Polar bears in W. Hudson Bay are doing effectively, researchers say. So are the numbers actually happening? – Are you completed with that?
From polar bear science
We have another round of field data – facts – that don’t fit the polar bears are starving narrative. According to polar bear specialist Andrew Derocher, the western Hudson Bay polar bears his team saw collaring and ear tagging in April were in as good condition this year as he said they were last year. There was no spring fieldwork in 2021 and 2020, but in 2019 he also said the bears he saw were in good condition.
Polar bear research in spring 2023 is coming to an end. @ualbertaScience polar bear project had a great season. Satellite ear tag radios will provide months of data. The sea ice was changing very quickly: next week +16 C (61 F) for Churchill, but I hope that doesn’t happen: the bears need cold. pic.twitter.com/PoEF0ZttwP
— Andrew Derocher (@AEDerocher) May 4, 2023
Two years in a row of spring bears in good condition—let alone starving bears—does not fit the picture of a supposedly declining population due to famine. The most recent population census for WH, which attracted much media attention just before Christmas last year, says there has been a 27% decline in numbers between 2017 and fall 2021, despite good sea ice conditions over those five years as well. It’s a confusing situation. I really wonder what this survey report actually says, but it still hasn’t been released five months after the results made headlines around the world.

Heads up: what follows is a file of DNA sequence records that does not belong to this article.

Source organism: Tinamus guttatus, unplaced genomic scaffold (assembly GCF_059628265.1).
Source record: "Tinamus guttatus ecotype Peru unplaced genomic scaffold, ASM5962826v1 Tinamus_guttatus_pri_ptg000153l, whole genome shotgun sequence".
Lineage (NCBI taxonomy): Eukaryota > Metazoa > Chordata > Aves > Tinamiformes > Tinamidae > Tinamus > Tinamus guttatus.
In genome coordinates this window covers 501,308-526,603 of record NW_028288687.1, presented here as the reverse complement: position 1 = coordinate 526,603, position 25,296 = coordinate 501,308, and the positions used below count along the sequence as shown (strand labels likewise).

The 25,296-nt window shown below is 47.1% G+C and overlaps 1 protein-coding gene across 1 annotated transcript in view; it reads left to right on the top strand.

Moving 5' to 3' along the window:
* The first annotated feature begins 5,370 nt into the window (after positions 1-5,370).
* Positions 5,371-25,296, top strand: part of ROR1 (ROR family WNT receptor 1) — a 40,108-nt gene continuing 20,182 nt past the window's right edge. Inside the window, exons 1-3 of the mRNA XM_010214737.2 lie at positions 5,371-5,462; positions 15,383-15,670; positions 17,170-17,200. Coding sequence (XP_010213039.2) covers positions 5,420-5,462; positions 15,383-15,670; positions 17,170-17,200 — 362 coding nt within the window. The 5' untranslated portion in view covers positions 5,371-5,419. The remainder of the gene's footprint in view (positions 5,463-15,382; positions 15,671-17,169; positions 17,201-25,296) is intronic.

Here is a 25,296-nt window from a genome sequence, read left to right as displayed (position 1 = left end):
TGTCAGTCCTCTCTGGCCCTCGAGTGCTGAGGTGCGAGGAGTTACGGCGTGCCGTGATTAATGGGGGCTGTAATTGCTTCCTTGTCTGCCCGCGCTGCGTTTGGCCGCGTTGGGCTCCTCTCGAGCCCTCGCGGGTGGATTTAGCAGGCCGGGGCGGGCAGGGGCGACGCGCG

Hudson Bay polar bears stay west. Purple locations are newly deployed ear tag satellite radios. Bears have been in good shape this spring, but today’s rise in temperature in Churchill is a cause for concern: the ice could melt quickly. Longer ice cover into the summer is good for the bears. pic.twitter.com/TU72m47izd
— Andrew Derocher (@AEDerocher) May 8, 2023
Spring WH bear reports
Andrew Derocher and his team of students from the University of Alberta have been monitoring WH polar bears for years. They go out every spring, in April, to tag and collar bears. Derocher communicates almost exclusively via Twitter, so more than brief snippets of information are rarely provided. Links below to his original tweets:
Spring 2023 – Bears are reported in good condition
Spring 2022 – Bears are reported in good condition
Spring 2021 – no field work, but a population survey was conducted in the fall
Spring 2020 – no field work, but a number of bears did not leave the ice until the 1980s, i.e. mid to late August
Spring 2019 – Bears reported good condition and left the ice in August, still in the 1980s
Sea ice conditions in Hudson Bay
The patch of thick sea ice (>1 m, dark green) over the central part of the bay is not as large as it often is in early May, which could mean that the break-up is earlier than in recent years:
Compare above to 2020 on May 4th: